Anyway, the board itself had been packed away for some years, while newer tickets kept accumulating in my desk. A couple of months back, as I drew towards the end of my main archiving project of all the CDs, I started getting a bit of a very early spring cleaning itch and started cleaning out a lot of unnecessary stuff and junk in my desk and elsewhere in storage in the apartment — still an ongoing process but I’ve already seen a lot of difference. Somewhere along the way I organized all the loose tickets, wondered where all the old tickets were, and finally found the bulletin board packed away with all those tickets still attached to them by pins. Some while of sorting later, I had a nice little rubberbanded pile of tickets a couple of inches thick sitting up on a shelf in my closet, where they sit now.
Around this time I was still figuring out what to do once the overall music archiving project was complete — and it’s not quite done yet but I’m definitely well into the final stretch — and a couple of specific ideas were prompted by that which will play out later this year. Somehow I got the part-and-parcel idea of doing something with the tickets as well, since in the act of organizing them and looking them over, they all seemed like such curious artifacts in some way — both for what they stood for and also in and of themselves. There’s a vague romanticism in my head that lingers over these things as so many shows now rely on tickets that are created by home printers or on lists printed out at the door of the venue or the like — a romanticism that actually irritates me because it mistakes a necessary creation of the time and place for what something must ‘always’ be (see also: classic rock, vinyl fetishism, etc., but those are well trodden grounds). Also there’s that sense of simply recreating the ‘trophy’ impulse mentioned earlier, and finally — and perhaps most pointedly, especially given my forthcoming Stylus revival essay, now due to run with the rest of the overall effort on Monday — there’s an inevitable sense of wallowing in nostalgia again, not the healthiest of mental modes.
With these caveats in mind, though, there’s still something I wanted to try with all these things. So a few weeks back I went ahead and scanned them all for this project, the visual cue for each piece as it appears. What each piece will be won’t be some sort of accounting of the show in a strict factual sense, ie, the amount of tickets sold, the exact set list, stuff like that. For some of these shows that information is out there and lovingly collated by dedicated fans, for others at most any specific, ‘real’ information would be a long lost shrug and vague detail for all participants from band members to bouncers and bartenders on duty that night.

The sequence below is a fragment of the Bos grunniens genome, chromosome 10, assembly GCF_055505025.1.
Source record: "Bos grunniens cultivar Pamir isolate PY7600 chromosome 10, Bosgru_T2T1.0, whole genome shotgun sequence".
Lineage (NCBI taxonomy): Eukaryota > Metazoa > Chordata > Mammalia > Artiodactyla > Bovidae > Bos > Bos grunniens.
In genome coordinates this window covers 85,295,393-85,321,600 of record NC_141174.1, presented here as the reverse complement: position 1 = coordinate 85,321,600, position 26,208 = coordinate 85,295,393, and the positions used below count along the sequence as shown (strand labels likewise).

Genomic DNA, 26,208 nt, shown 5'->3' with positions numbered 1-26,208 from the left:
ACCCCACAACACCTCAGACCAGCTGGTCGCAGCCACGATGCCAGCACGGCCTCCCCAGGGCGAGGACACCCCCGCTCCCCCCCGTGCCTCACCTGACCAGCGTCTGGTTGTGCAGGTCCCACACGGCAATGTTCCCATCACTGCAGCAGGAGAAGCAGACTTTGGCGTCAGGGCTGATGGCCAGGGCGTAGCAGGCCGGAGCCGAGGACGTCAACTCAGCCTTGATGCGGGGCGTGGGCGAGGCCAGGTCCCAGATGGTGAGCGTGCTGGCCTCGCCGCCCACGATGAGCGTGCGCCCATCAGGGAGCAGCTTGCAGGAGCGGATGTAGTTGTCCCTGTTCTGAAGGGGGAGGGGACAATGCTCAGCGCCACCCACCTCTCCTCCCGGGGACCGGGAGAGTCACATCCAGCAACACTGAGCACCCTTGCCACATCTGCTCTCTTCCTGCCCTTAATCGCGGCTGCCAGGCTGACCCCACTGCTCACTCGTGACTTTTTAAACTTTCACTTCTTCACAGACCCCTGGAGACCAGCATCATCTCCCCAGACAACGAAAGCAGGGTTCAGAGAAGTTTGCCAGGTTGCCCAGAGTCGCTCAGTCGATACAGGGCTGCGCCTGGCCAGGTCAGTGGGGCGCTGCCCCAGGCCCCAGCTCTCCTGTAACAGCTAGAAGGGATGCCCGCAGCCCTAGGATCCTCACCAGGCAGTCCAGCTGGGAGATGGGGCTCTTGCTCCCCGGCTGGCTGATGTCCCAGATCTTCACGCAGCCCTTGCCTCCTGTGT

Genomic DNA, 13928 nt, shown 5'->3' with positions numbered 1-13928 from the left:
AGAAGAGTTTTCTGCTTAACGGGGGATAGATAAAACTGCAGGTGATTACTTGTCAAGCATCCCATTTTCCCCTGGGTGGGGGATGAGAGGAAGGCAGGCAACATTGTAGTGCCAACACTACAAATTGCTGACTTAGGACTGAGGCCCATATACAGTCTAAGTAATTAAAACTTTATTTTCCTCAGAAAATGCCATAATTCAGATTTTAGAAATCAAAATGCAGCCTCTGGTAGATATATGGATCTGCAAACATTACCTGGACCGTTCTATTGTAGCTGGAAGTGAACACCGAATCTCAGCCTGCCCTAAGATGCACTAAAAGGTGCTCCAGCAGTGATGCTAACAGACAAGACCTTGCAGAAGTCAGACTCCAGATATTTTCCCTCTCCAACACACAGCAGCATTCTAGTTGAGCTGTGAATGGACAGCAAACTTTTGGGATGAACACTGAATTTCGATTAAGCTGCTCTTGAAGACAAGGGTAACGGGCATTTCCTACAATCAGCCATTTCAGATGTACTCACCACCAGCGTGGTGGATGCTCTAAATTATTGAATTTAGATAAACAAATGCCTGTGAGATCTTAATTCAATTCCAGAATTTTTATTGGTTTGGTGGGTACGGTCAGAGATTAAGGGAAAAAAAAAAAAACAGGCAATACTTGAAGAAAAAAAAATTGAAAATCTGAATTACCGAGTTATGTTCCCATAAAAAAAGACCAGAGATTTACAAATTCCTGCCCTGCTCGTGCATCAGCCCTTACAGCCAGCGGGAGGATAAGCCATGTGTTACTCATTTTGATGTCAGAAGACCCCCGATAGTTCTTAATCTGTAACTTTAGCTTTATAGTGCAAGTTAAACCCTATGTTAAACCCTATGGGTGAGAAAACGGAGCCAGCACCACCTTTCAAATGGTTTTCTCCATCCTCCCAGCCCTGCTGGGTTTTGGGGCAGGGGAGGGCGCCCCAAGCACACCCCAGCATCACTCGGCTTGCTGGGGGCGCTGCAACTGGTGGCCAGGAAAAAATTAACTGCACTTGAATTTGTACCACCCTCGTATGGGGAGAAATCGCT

Each piece instead will be…something else. I’m still not sure exactly what, part biography, part music discussion, part refracted memory, part an analysis of the trick of memory. Part of me is deeply suspicious of the idea of this simply being ‘shows that I’ve seen part 4331’ or whatever, though inevitably the course of this project will make that lens the easiest to view it through. (Also, keep in mind that not every show I’ve seen has such a ticket attached to the memories — but I’ll occasionally step out of the flow of the tickets to note a show here or there that I know I attended but lack any ticket of any sort for.) Ultimately this will be a story of impressions, a history of afterechoes, something that focuses on the fact that artifacts like these tickets stamp times and dates very specifically when so much of the past becomes this overlapping flow of memories and emotions and ideas.
I’ll begin the formal pieces on Monday with a one-a-weekday goal as mentioned, but Sunday I’ll begin with an introductory piece that hopefully will set something of the tone of the whole effort. But who knows where it will all lead? I’m not sure myself — and that may be why I’m writing this.
All thoughts and feedback will be welcome. I hope those who do read it find it of interest.